The Stations of the Cross: Banská Štiavnica, Slovakia

rural slovakia stations of the cross Banska Stiavnica

In the middle of nowhere stood this…

Last week, I noticed my Facebook page photo is different from my standard social media picture. As I looked at it, I recalled Ryan’s words, “Hey mom, you need a new picture – don’t use one from work, OK? Take one of you actually doing something interesting.”

We lived in Slovakia at the time. “Something interesting” shouldn’t be all that hard, right?

picture of me at the stations of the cross

Where Pat took my picture (is this OK, Ryan?)

Two years ago, Igor and Vlasta invited us to join them on a weekend get away to the small central Slovakian town of Banská Štiavnica. They had a free place to stay and a friend who was staging a festival – two nights of classical music at the castle. “Of course we’ll go.” When I mentioned the plans to a friend at work, they sighed, “To me, that village is magical.”

For some reason, I never wrote a blog about the trip, even though we attended two nights of music, investigated the village – a UNESCO site – with its museums and churches, and ate cake (Igor is a cake enthusiast… “Hey everybody, is it time for a cake?”). Yet the details are murky. The trip flickers  through my mind like a poor quality home video fading in and out.

The day we arrived, we exited the highway and snaked up the hillside for 20 or 30 minutes. As we entered the village, I thought this could be Vermont – at least if you removed the 500 year old Slovak houses and plague monument in the main square. The types of trees and hills – which bordered on “mountains”, or at least foothills – all evoked memories of summer holidays in New England.

row of tombstones station of the cross rural slovakia

A row of tombstones led the way…

Saturday morning, we drove well above town looking for the top of a ski resort. Igor led the way, following his gut instincts and a general sense of direction. We parked in a dusty lot overlooking a dilapidated factory but not much else. In a short while, we stumbled upon a row of identical tombstones lined in formation under an archway of green, leafy boughs.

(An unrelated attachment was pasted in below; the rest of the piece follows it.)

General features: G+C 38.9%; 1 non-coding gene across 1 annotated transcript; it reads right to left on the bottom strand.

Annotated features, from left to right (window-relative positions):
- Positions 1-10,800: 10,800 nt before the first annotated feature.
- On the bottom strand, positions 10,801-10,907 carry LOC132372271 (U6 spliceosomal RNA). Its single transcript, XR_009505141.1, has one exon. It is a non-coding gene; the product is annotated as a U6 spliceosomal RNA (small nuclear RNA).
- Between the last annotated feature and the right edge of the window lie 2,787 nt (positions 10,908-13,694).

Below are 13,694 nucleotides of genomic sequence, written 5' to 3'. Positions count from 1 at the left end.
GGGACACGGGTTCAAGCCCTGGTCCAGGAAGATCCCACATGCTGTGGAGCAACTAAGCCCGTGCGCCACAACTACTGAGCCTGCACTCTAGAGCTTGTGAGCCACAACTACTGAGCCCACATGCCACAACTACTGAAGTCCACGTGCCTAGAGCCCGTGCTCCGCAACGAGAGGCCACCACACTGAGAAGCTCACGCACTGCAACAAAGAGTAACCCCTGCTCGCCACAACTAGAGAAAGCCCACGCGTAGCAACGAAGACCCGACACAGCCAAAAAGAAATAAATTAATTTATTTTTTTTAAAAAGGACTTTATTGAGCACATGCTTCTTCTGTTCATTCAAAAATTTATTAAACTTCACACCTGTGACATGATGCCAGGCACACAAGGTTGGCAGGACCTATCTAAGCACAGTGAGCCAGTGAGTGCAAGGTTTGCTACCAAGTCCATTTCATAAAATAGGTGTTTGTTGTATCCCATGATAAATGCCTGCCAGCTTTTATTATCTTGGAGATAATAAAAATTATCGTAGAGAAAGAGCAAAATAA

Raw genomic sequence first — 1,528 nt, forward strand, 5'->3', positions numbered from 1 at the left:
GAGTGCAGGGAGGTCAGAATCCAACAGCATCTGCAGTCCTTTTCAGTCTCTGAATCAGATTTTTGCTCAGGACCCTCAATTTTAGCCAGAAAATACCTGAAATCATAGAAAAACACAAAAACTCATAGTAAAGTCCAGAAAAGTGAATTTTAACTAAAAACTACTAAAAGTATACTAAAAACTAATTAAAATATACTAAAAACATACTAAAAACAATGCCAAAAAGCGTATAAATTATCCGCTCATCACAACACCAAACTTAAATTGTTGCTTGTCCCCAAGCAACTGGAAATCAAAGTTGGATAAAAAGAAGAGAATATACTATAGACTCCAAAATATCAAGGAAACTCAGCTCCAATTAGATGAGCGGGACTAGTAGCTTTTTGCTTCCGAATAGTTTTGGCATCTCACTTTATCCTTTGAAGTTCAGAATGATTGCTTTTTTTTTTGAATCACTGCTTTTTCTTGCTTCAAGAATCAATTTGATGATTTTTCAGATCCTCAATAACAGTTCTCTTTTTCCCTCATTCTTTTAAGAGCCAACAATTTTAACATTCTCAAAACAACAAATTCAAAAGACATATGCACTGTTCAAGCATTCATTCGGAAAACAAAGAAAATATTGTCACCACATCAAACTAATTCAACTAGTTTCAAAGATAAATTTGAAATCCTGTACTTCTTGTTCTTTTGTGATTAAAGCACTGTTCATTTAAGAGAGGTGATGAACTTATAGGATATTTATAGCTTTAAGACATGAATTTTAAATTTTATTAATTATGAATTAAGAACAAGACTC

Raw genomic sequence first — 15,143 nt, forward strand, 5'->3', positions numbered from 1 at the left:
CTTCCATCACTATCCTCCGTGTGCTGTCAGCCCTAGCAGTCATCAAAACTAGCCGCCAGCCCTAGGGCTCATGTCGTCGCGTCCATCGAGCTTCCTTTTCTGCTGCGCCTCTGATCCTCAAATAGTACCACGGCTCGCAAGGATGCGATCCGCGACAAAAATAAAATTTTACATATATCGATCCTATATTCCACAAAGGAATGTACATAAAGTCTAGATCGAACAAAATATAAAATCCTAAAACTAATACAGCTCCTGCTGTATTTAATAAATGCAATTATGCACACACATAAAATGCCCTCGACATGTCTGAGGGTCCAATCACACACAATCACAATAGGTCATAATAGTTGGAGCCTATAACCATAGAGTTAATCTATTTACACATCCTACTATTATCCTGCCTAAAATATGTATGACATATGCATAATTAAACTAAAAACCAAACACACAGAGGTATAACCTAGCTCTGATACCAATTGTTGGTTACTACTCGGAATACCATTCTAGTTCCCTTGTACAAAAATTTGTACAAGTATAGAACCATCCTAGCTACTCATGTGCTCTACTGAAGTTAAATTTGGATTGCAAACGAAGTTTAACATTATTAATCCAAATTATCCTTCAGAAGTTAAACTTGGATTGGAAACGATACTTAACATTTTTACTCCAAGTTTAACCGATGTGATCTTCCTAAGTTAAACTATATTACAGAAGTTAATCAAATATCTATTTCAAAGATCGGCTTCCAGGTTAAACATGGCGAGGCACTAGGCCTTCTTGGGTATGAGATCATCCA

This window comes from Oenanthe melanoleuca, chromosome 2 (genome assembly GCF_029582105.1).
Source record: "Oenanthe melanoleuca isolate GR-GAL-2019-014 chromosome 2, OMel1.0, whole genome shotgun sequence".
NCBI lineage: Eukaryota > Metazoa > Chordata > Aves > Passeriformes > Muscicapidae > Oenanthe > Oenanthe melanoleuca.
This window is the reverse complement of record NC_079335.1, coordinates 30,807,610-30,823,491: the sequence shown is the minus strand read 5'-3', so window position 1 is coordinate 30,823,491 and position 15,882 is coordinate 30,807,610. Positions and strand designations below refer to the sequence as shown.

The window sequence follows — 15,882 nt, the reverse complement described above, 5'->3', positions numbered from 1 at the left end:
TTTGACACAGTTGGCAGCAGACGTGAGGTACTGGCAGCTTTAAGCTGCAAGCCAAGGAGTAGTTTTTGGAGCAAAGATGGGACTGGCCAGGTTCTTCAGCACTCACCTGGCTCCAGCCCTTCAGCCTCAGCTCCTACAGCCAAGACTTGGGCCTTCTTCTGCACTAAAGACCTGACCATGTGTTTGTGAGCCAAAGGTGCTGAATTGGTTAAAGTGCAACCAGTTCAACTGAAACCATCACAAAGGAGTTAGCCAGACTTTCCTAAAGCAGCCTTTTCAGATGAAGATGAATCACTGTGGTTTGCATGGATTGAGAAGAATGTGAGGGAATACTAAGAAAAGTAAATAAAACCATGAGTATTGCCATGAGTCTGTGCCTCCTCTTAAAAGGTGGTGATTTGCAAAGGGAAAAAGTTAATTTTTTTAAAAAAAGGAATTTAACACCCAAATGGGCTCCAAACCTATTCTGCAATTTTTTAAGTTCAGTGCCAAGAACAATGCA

Initially, I mistook these for some type of perfectly linear cemetery – 14 identical tombstones evenly spaced and leading to a clearing. We scampered up the trail and discovered a metal “sculpture”, for lack of a better word – a life size depiction of the crucifixion of Christ. Here, Pat snapped my picture.

detailed stations of the cross in Banska Stiavnica

and each told the story

Although I was familiar with the stations of the cross inside a Catholic church, I never realized they could exist – in fact did exist – near a lonely dirt road well beyond the nearest town, or even house. Igor rattled off a list of more famous ones across Slovakia, including a second more opulent set of stations leading to a hill top church back in Banská Štiavnica.

As I think back on this, I realize I have not seen another outdoor stations of the cross since this weekend. For me, this one remains unrivaled.

Our last morning, a Sunday, Pat and I leaned on Igor’s car as we waited to load up and head home. The bells in a small church just above our apartment began to chime. I noted to Pat, as I always do, how much I love the sound of church bells. Then, Pat and I looked at each other and giggled. In this small Slovak village, the Kenny Rodger’s tune, “You picked a fine time to leave me Lucille” called the townspeople to worship.

For that reason alone, I should have written a blog about Banská Štiavnica. But I didn’t. Among all the details of the trip which I have forgotten, the exact reason for omitting this blog is equally elusive. Yet as I looked at my Facebook picture, I realized, it’s never too late – at least to tell a piece of the story.

Categories: Central/Eastern Europe

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1 reply


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